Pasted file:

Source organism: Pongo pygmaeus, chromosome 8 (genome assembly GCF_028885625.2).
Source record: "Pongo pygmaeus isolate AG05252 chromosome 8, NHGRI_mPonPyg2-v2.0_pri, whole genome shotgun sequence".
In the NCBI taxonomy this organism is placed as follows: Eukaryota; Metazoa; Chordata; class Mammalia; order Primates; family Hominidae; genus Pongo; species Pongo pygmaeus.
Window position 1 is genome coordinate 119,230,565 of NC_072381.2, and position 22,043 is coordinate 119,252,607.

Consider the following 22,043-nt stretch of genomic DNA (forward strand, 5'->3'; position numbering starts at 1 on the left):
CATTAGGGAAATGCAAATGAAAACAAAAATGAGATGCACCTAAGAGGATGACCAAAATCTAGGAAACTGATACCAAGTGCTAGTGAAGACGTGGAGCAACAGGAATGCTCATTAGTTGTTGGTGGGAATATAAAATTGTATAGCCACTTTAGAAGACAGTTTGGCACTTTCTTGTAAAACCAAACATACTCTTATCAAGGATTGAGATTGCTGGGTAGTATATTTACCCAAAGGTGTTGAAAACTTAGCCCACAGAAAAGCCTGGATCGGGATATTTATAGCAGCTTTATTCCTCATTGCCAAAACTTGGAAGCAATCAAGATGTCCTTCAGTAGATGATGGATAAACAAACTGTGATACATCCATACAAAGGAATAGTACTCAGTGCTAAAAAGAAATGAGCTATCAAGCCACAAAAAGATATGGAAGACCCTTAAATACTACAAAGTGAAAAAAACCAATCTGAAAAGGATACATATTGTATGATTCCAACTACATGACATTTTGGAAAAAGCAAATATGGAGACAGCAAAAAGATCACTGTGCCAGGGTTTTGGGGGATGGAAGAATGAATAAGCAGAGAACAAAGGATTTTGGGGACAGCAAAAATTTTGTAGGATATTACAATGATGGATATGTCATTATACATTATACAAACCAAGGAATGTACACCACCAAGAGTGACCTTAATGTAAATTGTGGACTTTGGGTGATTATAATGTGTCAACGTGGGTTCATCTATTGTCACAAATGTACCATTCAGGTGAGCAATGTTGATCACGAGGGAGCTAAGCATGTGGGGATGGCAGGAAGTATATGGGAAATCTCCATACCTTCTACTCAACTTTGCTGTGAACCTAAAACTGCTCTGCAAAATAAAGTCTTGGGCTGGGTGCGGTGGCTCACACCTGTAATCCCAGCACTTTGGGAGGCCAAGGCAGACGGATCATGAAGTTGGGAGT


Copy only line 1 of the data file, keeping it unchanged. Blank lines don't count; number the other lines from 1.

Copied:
Source organism: Pongo pygmaeus, chromosome 8 (genome assembly GCF_028885625.2).